“I’m glad I’ve done it – it’s an honour to captain your country and I’m proud of that,” Kallis said. “But I could never have done it for a series, let alone a year – or nine! It is a phenomenal effort. Many people have no idea of how much the role demands from you. There is very rarely a break and Graeme has coped incredibly well and has kept the respect of all the players for all those years.”
The vast majority of English pundits have formed a caucus of opinion that South Africa could not possibly have been adequately prepared for such an important series on the back of just five days of warm-up cricket, all of which were affected by rain.
Former England captain Michael Vaughan led the way with a strongly worded article in which he claimed that the tourists “must be worried about their lack of preparation” and said there was “no doubt” that Smith’s men would be “under-cooked” by the time of the first Test.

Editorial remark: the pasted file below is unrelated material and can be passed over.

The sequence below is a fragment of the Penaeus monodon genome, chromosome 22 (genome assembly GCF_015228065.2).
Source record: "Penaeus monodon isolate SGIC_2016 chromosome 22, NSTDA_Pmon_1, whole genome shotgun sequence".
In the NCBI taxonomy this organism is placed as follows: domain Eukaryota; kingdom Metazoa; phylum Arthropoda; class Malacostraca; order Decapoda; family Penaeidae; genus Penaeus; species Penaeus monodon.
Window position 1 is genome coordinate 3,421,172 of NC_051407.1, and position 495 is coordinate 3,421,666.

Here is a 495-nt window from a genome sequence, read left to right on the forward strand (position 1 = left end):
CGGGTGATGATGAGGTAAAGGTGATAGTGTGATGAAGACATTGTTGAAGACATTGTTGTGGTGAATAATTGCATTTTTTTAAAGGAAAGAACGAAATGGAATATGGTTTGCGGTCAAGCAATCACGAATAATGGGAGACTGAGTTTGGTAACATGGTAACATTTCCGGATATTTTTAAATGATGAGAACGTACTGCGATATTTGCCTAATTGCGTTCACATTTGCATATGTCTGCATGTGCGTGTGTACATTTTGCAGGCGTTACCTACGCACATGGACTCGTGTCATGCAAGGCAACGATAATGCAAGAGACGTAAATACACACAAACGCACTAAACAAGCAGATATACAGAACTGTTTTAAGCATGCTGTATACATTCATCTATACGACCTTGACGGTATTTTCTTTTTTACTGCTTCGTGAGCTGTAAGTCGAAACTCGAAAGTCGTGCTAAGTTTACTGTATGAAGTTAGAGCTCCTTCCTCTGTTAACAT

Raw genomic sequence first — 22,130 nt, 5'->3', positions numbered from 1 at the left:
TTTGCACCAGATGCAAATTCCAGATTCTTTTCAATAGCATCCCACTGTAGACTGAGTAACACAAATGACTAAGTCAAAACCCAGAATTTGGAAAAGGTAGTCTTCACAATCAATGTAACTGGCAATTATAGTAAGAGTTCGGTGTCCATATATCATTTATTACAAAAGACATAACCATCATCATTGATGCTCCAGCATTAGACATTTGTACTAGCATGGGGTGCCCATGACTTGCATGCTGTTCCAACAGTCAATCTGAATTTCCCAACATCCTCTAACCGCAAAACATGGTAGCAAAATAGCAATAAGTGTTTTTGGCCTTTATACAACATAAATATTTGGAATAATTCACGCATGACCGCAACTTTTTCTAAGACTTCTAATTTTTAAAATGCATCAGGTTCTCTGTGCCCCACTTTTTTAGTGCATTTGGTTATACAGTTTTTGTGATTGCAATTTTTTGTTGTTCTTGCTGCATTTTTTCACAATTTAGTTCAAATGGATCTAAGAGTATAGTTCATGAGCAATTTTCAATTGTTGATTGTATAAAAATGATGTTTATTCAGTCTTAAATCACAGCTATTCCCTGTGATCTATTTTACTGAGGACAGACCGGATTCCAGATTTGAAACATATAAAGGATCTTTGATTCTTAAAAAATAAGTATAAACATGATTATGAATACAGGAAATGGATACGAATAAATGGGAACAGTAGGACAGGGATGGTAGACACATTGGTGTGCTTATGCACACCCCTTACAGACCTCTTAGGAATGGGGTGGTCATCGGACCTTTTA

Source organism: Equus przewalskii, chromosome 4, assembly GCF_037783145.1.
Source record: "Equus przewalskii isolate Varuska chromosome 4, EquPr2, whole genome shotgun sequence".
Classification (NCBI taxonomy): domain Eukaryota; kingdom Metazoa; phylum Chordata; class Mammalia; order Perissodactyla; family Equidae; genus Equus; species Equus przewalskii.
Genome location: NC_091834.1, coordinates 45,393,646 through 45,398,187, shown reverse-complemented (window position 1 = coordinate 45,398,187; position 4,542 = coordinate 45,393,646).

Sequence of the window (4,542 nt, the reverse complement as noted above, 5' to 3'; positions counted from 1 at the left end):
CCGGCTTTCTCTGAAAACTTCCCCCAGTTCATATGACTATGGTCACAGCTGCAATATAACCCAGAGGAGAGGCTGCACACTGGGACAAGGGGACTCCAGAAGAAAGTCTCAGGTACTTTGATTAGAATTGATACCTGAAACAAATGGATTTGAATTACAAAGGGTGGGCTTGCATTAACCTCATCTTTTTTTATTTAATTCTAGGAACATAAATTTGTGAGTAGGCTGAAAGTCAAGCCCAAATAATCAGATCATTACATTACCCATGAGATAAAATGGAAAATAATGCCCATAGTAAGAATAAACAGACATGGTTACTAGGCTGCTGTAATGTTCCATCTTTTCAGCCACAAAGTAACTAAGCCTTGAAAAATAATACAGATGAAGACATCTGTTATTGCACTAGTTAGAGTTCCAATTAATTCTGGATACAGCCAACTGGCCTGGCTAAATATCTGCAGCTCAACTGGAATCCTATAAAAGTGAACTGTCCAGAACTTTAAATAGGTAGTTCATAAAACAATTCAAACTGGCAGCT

But coach Kirsten and captain Smith found an expected advocate of their belief that the best and most important preparation for Test cricket takes place in the head, not in the nets. Whereas all and sundry were following Vaughan’s line of thinking without question, England captain Andrew Strauss said he understood exactly what his opposition meant.
“I don’t know what their preparation has been like, but, certainly from my point of view, when we’re away on tour the most important thing is that mentally you’re in the right frame of mind,” Strauss said earlier this week. “What you do on the pitch in preparation is almost secondary to whether you’re able to get yourself focused sufficiently for that first Test match. They will be the only people who will know whether that is the case or not.”